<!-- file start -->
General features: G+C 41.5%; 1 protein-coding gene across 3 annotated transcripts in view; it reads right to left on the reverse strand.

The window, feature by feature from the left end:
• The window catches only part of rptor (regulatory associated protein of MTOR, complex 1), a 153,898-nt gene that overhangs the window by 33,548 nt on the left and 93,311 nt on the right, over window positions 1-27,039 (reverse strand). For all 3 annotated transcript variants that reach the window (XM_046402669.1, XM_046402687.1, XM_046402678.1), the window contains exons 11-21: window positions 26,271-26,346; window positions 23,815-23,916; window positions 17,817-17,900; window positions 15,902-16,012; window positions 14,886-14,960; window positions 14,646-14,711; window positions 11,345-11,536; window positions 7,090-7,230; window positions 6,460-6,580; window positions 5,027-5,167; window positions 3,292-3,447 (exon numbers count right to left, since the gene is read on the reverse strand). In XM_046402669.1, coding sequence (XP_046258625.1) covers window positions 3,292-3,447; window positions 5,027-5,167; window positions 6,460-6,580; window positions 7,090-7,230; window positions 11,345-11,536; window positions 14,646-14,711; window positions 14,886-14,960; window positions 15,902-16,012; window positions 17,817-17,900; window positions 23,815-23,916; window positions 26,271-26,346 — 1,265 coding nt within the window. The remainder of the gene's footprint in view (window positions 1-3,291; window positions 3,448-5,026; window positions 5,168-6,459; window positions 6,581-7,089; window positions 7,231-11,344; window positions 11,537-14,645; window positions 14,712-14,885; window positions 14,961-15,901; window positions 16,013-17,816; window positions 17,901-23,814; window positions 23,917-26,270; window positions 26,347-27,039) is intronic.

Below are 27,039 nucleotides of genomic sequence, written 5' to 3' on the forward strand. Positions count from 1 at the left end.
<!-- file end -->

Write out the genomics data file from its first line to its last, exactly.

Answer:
General features: G+C 41.5%; 1 protein-coding gene across 3 annotated transcripts in view; it reads right to left on the reverse strand.

The window, feature by feature from the left end:
• The window catches only part of rptor (regulatory associated protein of MTOR, complex 1), a 153,898-nt gene that overhangs the window by 33,548 nt on the left and 93,311 nt on the right, over window positions 1-27,039 (reverse strand). For all 3 annotated transcript variants that reach the window (XM_046402669.1, XM_046402687.1, XM_046402678.1), the window contains exons 11-21: window positions 26,271-26,346; window positions 23,815-23,916; window positions 17,817-17,900; window positions 15,902-16,012; window positions 14,886-14,960; window positions 14,646-14,711; window positions 11,345-11,536; window positions 7,090-7,230; window positions 6,460-6,580; window positions 5,027-5,167; window positions 3,292-3,447 (exon numbers count right to left, since the gene is read on the reverse strand). In XM_046402669.1, coding sequence (XP_046258625.1) covers window positions 3,292-3,447; window positions 5,027-5,167; window positions 6,460-6,580; window positions 7,090-7,230; window positions 11,345-11,536; window positions 14,646-14,711; window positions 14,886-14,960; window positions 15,902-16,012; window positions 17,817-17,900; window positions 23,815-23,916; window positions 26,271-26,346 — 1,265 coding nt within the window. The remainder of the gene's footprint in view (window positions 1-3,291; window positions 3,448-5,026; window positions 5,168-6,459; window positions 6,581-7,089; window positions 7,231-11,344; window positions 11,537-14,645; window positions 14,712-14,885; window positions 14,961-15,901; window positions 16,013-17,816; window positions 17,901-23,814; window positions 23,917-26,270; window positions 26,347-27,039) is intronic.

Below are 27,039 nucleotides of genomic sequence, written 5' to 3' on the forward strand. Positions count from 1 at the left end.